WomensLaw is not just for women. We serve and support all survivors, no matter their sex or gender.

Legal Information: U.S. Virgin Islands


January 29, 2021

When can a grandparent be granted visitation rights?

Once a grandparent files a visitation petition, the judge may hold a hearing if the parties cannot reach an agreement. At the hearing, the judge will grant visitation to the grandparent if it is in the child’s best interests. The judge will consider the following factors when deciding whether visitation is in the best interests of the child:

  • whether the visitation would interfere with any parent-child relationship or with a parent’s authority over the child;
  • the nature of the relationship between the grandparent and the minor child, including:
    • how often they had contact;
    • whether the child has lived with the grandparent and the length of time of that they lived together;
    • the motivation of the grandparent; and
    • the grandparent’s ability to give the child love, affection, and guidance;
  • whether the child’s physical or emotional health would be endangered by the visitation or lack of it;
  • the nature of the relationship between the grandparent and the parent of the minor child, including friction between the grandparent and the parent, and the effect such friction would have on the child;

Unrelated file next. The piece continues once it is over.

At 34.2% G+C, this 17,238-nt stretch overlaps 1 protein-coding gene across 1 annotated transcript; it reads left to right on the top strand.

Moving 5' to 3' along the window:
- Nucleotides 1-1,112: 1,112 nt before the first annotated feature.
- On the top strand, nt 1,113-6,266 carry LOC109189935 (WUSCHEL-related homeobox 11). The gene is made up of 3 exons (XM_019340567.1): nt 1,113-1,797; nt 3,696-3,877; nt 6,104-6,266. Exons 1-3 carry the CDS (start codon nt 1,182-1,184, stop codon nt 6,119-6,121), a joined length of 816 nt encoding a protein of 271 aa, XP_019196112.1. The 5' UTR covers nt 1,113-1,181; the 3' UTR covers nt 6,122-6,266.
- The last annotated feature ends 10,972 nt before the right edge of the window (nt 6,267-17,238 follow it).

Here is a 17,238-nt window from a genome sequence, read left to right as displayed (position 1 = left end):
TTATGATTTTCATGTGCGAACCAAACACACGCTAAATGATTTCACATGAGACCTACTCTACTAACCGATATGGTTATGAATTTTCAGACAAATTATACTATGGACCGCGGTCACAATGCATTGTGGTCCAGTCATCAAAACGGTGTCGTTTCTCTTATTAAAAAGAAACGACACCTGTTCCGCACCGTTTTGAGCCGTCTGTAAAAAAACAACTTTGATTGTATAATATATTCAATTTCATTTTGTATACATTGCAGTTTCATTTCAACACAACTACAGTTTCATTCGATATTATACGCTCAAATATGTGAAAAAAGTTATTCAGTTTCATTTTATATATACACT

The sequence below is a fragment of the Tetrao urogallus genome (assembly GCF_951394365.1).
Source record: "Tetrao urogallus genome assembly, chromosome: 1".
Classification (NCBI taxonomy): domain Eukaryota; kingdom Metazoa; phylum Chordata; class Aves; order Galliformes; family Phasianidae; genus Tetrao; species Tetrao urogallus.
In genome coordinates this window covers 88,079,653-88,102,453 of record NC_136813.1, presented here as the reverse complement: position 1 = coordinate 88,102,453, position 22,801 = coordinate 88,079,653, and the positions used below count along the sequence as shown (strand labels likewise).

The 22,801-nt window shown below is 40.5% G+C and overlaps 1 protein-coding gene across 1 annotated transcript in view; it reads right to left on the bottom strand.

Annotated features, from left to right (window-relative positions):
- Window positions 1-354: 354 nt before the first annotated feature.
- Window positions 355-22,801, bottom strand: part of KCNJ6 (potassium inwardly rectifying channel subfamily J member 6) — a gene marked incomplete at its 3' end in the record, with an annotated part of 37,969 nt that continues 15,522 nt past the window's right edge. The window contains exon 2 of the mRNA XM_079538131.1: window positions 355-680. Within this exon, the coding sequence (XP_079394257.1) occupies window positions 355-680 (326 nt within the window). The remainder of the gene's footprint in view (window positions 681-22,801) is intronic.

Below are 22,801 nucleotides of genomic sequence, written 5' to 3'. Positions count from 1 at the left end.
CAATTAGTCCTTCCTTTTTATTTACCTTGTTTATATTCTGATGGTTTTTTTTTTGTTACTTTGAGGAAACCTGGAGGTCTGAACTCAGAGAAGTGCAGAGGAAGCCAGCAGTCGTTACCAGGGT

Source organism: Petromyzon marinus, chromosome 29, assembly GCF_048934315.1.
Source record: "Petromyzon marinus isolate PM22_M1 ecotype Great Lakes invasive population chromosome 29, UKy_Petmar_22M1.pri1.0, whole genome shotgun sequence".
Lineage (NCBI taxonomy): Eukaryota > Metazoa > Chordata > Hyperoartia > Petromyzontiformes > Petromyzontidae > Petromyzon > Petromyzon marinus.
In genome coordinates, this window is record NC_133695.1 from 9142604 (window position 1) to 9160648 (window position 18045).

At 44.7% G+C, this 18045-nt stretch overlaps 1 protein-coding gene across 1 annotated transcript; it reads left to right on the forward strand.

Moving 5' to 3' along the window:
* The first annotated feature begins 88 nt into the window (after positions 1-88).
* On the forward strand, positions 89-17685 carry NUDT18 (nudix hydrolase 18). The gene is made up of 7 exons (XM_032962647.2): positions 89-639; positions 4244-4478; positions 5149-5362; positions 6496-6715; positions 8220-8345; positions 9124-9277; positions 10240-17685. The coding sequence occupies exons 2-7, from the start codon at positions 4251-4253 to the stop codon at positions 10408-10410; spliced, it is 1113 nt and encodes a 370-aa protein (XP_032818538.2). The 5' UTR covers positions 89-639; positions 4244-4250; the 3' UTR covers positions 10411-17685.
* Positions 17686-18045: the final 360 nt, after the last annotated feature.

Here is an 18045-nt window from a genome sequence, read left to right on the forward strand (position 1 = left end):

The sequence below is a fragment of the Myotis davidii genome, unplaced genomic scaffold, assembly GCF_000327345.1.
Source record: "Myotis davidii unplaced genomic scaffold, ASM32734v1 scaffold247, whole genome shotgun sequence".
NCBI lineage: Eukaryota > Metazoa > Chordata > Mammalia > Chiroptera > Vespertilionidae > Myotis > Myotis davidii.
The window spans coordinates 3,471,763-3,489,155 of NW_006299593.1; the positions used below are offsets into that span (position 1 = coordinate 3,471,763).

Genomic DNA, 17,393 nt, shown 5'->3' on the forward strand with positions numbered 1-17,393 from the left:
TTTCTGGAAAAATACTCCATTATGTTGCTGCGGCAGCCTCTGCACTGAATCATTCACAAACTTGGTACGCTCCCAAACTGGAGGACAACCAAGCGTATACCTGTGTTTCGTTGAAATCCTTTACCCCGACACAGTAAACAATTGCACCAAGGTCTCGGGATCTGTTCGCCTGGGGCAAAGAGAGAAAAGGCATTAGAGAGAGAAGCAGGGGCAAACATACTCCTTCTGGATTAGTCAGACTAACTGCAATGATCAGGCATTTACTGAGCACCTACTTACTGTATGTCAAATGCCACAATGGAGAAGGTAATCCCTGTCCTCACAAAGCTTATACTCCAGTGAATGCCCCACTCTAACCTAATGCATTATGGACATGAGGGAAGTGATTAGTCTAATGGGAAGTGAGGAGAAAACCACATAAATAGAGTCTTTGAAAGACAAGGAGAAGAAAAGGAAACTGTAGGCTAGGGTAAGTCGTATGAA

• the age of the child;
  • the circumstances that resulted in the absence of a nuclear family, whether by divorce, death, relinquishment or termination of parental rights, or other cause;
  • the recommendation regarding visitation made by any guardian ad litem appointed for the child or by a child welfare agency;
  • any preference or wishes expressed by the child, if the child is old enough and mature enough to express a meaningful preference; and
  • any such other factors as the judge may find appropriate or relevant to the petition for visitation.1

1 16 V.I.C. § 605